David Hegg | Reflecting on Why We Disagree

David Hegg
David Hegg is senior pastor of Grace Baptist Church and a Santa Clarita resident. "Ethically Speaking" runs Saturdays in The Signal.

By David Hegg 

Only those playing with a closed mind and a closed history book have trouble understanding why Americans are sharply divided over moral issues. At the risk of offending some on both sides of the aisle, I will put forth a defense for why those of us who follow a biblical worldview are opposed to social issues such as same-sex marriage, abortion, and the continuing advancement of the dogma that gender is not binary.

First, let’s talk about equality. After all, those championing the aforementioned issues contend that they are pursuing the foundational American belief that “all are created equal” and that all have the right to “life, liberty, and the pursuit of happiness.” 

But they have been selective in their quoting of the Declaration of Independence. The truth is that American society has, from its beginning, been solidly in the current of human history that believed that all people had those rights because those rights were “endowed by their Creator” and further, that those rights were “self-evident.” That is, they were the self-evident societal norms that arise from natural law. Nature itself teaches them. Given this, no government could be allowed to abridge those rights. 

Yet, it has also been true that those who break the law relinquish some of their equality. That is, they may relinquish some of their resources, time and even their freedom. Why? Because breaking the law is bad for society. Thus, those who break the law no should no longer enjoy the personal liberty that comes with being part of humanity. 

Second, those of us who follow the biblical worldview also believe that the basic morality of our worldview mirrors natural law. Further, when we see natural law being set aside in favor of personal desire and convenience, we consider it not only wrong but also harmful to society. So, we disagree, and voice our disagreement persistently.

Let me explain with some examples. We all recognize that natural law says when a baby is born that the child is either male or female. Even today in a world that is topsy turvy on this issue, upon hearing that a child was born we naturally ask, “Was it a boy or girl?” That’s what aligns with what we all know of nature simply because gender has always been, and always will be, determined by genetic material, not human desire or political goals. So, when those who claim loudly to “follow the science” instead break the law of nature in their declarations, we disagree, and voice our disagreement persistently.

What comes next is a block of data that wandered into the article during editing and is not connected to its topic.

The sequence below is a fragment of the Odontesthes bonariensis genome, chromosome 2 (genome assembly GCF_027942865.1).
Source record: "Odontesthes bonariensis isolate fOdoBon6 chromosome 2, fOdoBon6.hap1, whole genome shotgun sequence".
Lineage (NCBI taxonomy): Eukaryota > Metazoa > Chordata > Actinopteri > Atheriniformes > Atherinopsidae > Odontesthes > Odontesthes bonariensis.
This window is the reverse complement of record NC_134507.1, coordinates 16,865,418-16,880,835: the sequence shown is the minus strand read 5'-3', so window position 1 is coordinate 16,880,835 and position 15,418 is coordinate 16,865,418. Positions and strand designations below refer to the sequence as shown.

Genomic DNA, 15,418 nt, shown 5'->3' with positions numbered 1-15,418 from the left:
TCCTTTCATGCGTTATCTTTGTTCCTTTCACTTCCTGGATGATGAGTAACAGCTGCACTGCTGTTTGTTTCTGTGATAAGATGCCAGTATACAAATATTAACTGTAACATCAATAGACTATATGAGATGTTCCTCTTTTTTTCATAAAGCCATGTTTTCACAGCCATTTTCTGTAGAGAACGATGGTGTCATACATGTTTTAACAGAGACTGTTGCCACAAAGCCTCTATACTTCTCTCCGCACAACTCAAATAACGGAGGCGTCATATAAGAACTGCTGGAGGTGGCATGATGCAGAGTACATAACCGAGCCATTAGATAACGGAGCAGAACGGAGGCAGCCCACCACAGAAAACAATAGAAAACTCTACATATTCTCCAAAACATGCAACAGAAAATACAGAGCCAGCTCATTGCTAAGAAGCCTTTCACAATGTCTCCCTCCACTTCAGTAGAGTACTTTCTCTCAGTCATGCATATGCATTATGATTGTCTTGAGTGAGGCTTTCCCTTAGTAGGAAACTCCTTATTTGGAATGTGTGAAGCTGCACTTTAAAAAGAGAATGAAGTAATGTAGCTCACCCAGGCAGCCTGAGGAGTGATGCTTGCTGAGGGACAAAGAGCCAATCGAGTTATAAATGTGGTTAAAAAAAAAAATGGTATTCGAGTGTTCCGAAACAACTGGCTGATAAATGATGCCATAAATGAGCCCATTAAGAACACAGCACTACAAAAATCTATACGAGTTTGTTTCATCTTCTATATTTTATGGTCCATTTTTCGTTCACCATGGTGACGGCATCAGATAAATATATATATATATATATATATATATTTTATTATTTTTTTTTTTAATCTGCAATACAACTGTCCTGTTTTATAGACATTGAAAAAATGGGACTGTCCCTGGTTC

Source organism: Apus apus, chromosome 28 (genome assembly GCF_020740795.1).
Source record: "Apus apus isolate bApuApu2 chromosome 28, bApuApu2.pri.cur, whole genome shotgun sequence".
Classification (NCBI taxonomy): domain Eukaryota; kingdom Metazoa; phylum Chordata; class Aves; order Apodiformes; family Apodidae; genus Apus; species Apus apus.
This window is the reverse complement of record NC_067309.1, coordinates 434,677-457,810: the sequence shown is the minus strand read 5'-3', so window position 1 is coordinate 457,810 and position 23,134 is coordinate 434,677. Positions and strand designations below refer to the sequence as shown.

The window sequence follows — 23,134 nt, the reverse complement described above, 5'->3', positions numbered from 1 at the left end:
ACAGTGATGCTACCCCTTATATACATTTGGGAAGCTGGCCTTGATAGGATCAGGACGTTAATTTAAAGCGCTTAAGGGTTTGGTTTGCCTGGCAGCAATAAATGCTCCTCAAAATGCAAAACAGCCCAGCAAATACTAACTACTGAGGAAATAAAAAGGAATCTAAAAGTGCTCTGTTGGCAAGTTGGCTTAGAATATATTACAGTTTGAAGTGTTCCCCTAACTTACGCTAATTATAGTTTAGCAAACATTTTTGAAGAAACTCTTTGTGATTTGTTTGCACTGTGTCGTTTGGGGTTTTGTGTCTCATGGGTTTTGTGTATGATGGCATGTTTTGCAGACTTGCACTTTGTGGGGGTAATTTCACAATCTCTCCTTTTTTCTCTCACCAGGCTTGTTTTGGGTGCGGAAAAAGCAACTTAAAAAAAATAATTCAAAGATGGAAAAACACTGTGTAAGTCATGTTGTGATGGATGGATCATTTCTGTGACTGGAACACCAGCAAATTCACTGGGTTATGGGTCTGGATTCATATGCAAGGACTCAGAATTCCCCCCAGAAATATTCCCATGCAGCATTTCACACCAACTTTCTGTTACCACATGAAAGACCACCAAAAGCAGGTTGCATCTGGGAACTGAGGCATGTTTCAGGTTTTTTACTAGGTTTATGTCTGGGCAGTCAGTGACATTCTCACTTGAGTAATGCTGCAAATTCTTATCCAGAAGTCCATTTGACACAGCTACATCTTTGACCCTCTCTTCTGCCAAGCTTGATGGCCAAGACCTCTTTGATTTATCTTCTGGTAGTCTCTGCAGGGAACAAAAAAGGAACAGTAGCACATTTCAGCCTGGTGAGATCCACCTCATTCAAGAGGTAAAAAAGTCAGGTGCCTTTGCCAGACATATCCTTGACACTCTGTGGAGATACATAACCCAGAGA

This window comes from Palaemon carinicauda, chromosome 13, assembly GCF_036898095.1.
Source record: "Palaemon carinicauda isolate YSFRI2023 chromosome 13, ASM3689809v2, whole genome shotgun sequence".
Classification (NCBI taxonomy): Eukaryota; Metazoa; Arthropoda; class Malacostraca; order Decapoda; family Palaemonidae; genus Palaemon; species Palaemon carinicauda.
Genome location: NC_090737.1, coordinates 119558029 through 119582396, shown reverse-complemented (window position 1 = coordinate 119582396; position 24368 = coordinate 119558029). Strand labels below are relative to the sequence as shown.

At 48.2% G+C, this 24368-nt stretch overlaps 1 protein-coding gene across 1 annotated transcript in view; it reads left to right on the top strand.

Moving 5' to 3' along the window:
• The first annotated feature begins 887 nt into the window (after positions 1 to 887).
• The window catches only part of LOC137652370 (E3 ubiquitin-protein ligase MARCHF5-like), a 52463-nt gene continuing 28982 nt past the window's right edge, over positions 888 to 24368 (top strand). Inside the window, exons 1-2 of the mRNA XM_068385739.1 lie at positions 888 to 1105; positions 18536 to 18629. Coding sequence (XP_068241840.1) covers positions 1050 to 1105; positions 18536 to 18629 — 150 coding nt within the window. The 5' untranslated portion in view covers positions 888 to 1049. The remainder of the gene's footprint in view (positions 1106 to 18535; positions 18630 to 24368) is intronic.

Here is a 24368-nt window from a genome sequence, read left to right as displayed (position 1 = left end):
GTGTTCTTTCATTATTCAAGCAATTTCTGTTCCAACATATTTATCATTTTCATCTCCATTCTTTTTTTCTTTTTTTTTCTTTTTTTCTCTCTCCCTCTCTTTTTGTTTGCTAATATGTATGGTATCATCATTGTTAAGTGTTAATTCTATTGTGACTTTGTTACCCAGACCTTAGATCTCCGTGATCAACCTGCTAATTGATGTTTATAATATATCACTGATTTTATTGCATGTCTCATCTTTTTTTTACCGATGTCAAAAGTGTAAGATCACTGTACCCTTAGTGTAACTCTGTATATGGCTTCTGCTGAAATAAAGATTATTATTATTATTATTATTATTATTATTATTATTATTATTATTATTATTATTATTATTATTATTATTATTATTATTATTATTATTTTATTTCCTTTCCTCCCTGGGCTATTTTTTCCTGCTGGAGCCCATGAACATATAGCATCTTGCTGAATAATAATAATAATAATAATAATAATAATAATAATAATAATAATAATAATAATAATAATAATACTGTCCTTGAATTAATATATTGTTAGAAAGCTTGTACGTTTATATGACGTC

The same is true of marriage. The biblical worldview shouts that marriage is between one man and one woman. And only those who disregard the entirety of human history have the audacity to say human history was always on the wrong side of the marriage issue. So, when the courts break with the precedent of history and declare natural law to have been in error, we assert that the court has broken natural law and we disagree, and do so persistently.

Lastly, since the beginning of human history the intentional taking of a life in the normal course of human relationships has been deemed to be against natural law. Today, our culture has decided this belief no longer pertains to a situation where a conceived human child is not wanted. Faced with the absurdity that a society can long endure with such a cavalier attitude toward life, we disagree, and protest, and will continue doing so persistently. 

But all this is already known. The sides are drawn between those who believe equality has no obligation to natural law, and those who believe the breaking of natural law should not be allowed. So, why am I writing this? Simply for this reason: While there has always been disagreement in societies where such discussion is freely allowed, we have now entered a time in America where disagreement is considered dangerous. Let me say that again: For the first time in my life, my persistent disagreement with those championing same-sex marriage, abortion, and non-binary gender options on the basis of their total disregard for natural law, is being labeled as hate speech, and even worse, determined to be exceedingly dangerous and worthy of annihilation. 

Recently, as Amy Comey Barrett was being examined for a seat on the Supreme Court, many opponents of her worldview suggested she was a dangerous threat to our nation. Dangerous threat? For believing in marriage, gender, and life as defined for thousands of years by natural law?

This is why we disagree. Those of us who believe in natural law consider that those who are throwing it aside in favor of personal desires, political goals and convenience are a threat to the moral stability of our nation. We are up for dialogue, to make our case in the marketplace of ideas. Sadly, our opponents don’t want to talk. They only want to rant and ridicule, slander and insinuate, and mostly, annihilate those who dare oppose them. 

But we’re here to stay, and we will continue to disagree, hopefully agreeably, and do so persistently in hopes that our opponents will abandon the paths that lead to destruction and join us on the path of life. 

Local resident David Hegg is senior pastor of Grace Baptist Church. “Ethically Speaking” appears Sundays. 

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